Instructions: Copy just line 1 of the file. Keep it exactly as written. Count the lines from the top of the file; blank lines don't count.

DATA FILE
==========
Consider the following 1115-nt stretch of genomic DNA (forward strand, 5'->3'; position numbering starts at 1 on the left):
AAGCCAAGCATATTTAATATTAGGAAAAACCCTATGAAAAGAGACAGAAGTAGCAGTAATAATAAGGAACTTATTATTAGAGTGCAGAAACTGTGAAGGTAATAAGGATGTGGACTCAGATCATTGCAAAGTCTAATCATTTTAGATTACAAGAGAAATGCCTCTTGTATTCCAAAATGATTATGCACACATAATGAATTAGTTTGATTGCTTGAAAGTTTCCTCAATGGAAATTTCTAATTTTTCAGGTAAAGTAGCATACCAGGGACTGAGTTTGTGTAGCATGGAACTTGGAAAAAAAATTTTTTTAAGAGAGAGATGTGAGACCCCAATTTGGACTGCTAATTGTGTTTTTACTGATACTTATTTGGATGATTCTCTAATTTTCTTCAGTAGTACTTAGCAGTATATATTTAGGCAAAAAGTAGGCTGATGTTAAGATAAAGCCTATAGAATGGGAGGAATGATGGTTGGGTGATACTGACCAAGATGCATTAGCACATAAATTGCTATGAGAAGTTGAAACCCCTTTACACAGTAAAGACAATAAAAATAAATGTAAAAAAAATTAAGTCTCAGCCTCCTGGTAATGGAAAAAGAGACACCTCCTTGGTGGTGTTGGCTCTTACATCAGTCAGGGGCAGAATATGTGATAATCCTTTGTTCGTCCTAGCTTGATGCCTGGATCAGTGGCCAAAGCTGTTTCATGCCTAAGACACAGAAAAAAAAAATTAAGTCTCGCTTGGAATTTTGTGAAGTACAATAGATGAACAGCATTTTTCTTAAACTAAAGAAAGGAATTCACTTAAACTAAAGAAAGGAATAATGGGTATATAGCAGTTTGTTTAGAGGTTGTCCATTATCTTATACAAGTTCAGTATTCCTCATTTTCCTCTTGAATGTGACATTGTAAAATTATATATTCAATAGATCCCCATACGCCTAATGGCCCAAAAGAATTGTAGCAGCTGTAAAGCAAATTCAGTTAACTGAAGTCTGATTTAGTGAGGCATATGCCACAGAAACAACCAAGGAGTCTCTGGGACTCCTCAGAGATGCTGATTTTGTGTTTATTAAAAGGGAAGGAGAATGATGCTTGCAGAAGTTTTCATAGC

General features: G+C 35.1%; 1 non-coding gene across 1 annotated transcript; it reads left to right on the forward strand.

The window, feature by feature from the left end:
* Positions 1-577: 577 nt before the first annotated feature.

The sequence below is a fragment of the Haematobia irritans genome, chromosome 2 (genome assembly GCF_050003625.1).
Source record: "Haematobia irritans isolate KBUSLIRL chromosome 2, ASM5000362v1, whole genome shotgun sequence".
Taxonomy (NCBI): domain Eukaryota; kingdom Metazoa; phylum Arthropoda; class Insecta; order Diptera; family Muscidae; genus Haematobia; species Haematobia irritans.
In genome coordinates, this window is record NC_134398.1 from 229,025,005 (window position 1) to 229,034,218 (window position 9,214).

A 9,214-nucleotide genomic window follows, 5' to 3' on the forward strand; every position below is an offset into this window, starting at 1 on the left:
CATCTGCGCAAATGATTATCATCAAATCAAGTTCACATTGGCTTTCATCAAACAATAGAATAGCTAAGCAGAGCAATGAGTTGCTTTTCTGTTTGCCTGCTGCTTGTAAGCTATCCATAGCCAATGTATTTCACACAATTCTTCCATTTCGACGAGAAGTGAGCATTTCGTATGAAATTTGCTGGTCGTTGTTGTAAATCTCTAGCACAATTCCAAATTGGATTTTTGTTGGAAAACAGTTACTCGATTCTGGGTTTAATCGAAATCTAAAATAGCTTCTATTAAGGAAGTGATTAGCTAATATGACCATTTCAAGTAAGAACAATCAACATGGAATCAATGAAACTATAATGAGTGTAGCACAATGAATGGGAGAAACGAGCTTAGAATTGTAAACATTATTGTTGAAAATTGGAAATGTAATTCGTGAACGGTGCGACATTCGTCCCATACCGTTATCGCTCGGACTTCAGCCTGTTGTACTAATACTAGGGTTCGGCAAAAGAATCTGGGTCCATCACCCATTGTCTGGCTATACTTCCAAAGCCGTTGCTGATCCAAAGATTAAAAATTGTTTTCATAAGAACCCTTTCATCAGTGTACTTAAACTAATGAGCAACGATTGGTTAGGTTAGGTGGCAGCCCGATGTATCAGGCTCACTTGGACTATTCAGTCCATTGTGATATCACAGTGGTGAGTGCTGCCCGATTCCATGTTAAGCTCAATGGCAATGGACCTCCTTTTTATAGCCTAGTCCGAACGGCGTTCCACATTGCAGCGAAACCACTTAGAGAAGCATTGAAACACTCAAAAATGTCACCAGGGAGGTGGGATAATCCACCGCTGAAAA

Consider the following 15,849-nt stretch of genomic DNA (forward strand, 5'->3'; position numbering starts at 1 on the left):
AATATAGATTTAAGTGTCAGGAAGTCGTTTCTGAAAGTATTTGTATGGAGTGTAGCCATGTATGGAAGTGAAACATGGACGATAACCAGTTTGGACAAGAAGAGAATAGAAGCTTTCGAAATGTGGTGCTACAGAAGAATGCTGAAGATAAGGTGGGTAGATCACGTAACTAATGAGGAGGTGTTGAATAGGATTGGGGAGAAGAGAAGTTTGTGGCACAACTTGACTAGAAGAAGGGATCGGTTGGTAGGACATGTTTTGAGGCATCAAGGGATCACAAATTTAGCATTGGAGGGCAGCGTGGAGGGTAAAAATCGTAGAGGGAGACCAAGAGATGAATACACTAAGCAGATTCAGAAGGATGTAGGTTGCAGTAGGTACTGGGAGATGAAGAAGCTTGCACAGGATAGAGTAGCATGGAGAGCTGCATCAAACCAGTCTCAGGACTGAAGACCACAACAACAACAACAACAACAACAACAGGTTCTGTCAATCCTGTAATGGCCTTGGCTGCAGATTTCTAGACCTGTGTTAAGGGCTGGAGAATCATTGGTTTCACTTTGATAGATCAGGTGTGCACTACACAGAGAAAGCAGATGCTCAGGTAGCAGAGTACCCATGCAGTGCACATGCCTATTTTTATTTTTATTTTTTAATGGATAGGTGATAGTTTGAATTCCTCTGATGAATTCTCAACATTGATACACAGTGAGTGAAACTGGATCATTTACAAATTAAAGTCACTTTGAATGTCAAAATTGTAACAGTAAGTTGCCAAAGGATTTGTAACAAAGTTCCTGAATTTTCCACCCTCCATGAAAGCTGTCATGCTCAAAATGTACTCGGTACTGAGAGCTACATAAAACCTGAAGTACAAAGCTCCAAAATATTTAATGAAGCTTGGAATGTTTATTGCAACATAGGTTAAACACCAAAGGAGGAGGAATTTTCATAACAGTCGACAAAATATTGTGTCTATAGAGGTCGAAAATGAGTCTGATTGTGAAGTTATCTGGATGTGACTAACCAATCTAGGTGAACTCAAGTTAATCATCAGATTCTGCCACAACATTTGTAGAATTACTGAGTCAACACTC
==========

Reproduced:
Consider the following 1115-nt stretch of genomic DNA (forward strand, 5'->3'; position numbering starts at 1 on the left):